- How does contemporary literature derive meaning in the age of big data? “The rise of corporate capitalism, and the astonishing, almost exponential rate of its recent acceleration, I would argue, present a huge challenge to the writer, forcing him or her to rethink their whole role and function, to remap their entire universe. There is no space outside this matrix … Western literature may have more or less begun, in Aeschylus’s Oresteia, with a lengthy account of a signal crossing space, and of the beacon network through whose nodes the signal’s message (that of Troy’s downfall) is relayed—but now, two and a half millennia later, that network, that regime of signals, is so omnipresent and insistent, so undeniably inserted or installed at every stratum of existence, that the notion that we might need some person, some skilled craftsman, to compose any messages, let alone incisive or ‘epiphanic’ ones, seems hopelessly quaint.”
- “KAYO IN THE LUNA PARK / FREEZE FRAME ON A DRUNK IN THE PIAZZA / THAT’S WHAT WE HAVE FOR PIGEONS / LUMBERING ON ASPHALT FACEDOWN / LEAPSICKNESS THE LAW OF LIQUIDS.” Basquiat’s notebooks “variously sound like song lyrics, slogans, mantras, fragments of scenarios, of ‘routines’ like those of William S. Burroughs.”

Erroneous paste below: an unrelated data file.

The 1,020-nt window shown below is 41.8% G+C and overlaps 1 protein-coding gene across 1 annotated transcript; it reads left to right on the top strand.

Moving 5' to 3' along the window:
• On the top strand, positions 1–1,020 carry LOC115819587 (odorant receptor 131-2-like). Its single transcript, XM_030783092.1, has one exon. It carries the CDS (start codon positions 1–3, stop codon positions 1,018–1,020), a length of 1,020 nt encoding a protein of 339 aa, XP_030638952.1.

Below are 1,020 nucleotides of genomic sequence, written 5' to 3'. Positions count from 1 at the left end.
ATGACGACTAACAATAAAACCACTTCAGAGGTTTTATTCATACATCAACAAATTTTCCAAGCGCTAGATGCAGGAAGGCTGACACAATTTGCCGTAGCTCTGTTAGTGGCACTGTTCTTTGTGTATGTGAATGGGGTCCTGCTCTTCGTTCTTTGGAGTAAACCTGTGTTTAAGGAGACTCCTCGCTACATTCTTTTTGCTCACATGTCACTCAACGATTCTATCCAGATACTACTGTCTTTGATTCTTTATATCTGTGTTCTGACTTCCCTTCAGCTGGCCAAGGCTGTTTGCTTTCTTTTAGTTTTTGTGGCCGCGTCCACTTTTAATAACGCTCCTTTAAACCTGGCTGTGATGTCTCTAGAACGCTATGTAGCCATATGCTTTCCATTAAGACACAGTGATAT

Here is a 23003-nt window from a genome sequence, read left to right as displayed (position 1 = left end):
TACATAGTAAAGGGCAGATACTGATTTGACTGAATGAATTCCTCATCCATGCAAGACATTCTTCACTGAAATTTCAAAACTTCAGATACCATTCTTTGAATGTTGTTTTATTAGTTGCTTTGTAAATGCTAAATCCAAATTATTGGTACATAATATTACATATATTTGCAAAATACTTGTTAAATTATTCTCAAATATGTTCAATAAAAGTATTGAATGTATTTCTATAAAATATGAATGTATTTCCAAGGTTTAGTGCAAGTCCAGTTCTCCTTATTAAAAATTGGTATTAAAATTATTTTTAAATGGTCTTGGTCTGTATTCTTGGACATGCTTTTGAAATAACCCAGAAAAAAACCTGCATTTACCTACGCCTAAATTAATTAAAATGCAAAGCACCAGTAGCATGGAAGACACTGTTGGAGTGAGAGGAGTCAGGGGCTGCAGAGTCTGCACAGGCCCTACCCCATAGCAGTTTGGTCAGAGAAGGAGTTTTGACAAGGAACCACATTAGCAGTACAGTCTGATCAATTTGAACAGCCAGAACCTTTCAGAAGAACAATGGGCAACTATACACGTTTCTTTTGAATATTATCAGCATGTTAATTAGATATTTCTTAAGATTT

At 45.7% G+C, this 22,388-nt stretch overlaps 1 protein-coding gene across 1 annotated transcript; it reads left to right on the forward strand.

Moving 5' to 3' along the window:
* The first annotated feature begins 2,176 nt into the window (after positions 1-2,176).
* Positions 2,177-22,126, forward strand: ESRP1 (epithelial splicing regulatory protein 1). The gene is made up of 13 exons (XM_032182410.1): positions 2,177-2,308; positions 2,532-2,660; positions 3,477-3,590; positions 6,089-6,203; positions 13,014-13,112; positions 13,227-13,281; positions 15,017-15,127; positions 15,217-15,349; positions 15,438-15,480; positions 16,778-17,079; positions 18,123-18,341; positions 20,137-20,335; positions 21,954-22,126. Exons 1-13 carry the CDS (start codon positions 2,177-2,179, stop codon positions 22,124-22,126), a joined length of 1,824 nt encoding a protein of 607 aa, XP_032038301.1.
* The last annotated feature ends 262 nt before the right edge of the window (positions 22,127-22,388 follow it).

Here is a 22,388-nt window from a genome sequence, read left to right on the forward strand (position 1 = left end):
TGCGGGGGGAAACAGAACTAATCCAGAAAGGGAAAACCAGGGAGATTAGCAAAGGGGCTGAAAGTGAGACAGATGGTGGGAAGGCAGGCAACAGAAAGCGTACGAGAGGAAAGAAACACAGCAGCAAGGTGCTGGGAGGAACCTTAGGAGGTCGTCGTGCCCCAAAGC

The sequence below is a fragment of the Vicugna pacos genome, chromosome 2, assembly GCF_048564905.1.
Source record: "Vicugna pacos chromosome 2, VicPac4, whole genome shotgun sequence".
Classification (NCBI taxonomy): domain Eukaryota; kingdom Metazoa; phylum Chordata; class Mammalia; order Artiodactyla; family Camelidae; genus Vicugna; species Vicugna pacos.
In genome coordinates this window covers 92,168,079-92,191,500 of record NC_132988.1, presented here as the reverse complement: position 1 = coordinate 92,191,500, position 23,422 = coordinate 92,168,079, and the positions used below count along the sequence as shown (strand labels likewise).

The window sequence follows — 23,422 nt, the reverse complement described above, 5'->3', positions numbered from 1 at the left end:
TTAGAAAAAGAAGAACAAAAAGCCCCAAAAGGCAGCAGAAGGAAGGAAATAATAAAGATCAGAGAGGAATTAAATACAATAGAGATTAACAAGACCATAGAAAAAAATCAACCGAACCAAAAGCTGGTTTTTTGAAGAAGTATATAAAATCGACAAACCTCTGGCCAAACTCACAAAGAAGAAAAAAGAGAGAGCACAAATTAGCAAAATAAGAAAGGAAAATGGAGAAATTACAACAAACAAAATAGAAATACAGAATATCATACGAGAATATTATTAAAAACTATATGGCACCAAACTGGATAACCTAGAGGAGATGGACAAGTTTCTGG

- Mark Rylance, the former artistic director of the Globe Theatre, said that he’s sometimes cut “unfortunate anti-Semitic things” from Shakespeare—should we censor plays like The Merchant of Venice?
- Who was Sappho? Scholars and readers have been bickering about her for the better part of three thousand years: “about her work, her family life, and, above all, her sexuality. In antiquity, literary critics praised her ‘sublime’ style, even as comic playwrights ridiculed her allegedly loose morals. Legend has it that the early Church burned her works … Even today, experts can’t agree on whether the poems were performed in private or in public, by soloists or by choruses, or, indeed, whether they were meant to celebrate or to subvert the conventions of love and marriage.”
- Part two of John Jeremiah Sullivan and Joel Finsel’s essay “on Texas, old newspapers, race music, and two black lives that shaped the history of civil rights.”